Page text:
Air traffic control and management: Simulating the skies of Lebanon
The Directorate General of Civil Aviation (DGCA), which manages and operates Beirut-Rafic Hariri International Airport in the heart of Lebanon, has undertaken an extensive 10-year reconstruction programme to rebuild the airport following decades of sustained damage during conflicts. Airways New Zealand explains how an innovative approach to air traffic control has ensured the airport is once again one of the Middle East’s critical transport hubs.
More than 71,000 aircraft movements are now handled annually by DGCA at Beirut-Rafic Hariri International Airport, with over 50 airlines operating flights to and from destinations throughout the Middle East and internationally. Passenger use and aircraft movements at the airport have increased each year since 1990, with more than 8.2 million passengers using the airport in 2017, and that number is expected to reach 10 million by 2020.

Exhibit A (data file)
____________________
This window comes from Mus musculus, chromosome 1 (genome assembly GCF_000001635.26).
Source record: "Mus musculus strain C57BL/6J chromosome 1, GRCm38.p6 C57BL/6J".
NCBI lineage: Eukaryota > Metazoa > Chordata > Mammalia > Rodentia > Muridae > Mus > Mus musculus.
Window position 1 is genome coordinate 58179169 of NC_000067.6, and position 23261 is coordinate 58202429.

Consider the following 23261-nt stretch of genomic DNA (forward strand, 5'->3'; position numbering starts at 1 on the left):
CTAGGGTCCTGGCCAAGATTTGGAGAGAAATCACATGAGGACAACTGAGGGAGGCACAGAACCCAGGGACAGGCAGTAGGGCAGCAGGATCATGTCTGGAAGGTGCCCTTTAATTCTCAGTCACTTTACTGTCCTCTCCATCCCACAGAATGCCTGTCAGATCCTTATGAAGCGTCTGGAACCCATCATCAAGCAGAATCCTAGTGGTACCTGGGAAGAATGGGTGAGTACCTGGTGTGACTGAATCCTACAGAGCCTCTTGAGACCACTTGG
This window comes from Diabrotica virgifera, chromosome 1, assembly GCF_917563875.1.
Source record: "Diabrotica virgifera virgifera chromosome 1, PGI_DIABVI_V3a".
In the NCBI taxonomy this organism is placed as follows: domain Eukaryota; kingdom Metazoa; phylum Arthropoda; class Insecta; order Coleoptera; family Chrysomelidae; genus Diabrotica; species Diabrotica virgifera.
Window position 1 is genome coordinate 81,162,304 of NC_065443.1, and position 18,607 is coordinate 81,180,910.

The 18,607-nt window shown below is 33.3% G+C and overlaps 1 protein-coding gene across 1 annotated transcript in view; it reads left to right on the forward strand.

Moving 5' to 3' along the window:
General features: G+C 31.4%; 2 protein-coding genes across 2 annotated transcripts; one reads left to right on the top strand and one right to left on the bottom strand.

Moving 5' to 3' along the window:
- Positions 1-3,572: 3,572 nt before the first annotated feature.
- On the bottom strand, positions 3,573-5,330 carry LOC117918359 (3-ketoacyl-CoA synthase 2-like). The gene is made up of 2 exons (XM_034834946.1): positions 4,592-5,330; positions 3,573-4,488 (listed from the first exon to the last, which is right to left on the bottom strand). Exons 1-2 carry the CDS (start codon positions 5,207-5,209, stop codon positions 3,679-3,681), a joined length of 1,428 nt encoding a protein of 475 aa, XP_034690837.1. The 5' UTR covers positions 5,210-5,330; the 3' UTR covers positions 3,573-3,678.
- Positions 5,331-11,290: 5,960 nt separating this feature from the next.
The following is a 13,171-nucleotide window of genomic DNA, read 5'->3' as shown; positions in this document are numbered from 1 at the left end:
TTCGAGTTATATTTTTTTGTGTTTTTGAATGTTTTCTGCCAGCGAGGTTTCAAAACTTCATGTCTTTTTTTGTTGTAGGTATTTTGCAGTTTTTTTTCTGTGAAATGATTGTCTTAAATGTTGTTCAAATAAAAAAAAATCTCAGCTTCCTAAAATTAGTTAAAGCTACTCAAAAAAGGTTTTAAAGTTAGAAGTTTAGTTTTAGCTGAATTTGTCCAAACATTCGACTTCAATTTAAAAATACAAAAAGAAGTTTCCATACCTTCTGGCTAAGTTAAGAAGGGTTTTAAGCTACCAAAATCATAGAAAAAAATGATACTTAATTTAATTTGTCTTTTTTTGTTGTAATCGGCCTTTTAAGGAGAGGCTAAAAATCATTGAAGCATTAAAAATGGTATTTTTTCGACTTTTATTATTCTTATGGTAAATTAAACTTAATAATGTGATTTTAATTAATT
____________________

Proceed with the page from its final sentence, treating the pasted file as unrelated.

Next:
Despite this positive growth for the airport and the Lebanese economy, DGCA is facing a serious issue – the number of certified air traffic controllers available to manage these growing traffic levels falls short of that recommended by global standards set by the International Civil Aviation Organisation (ICAO).
Critical need for training investment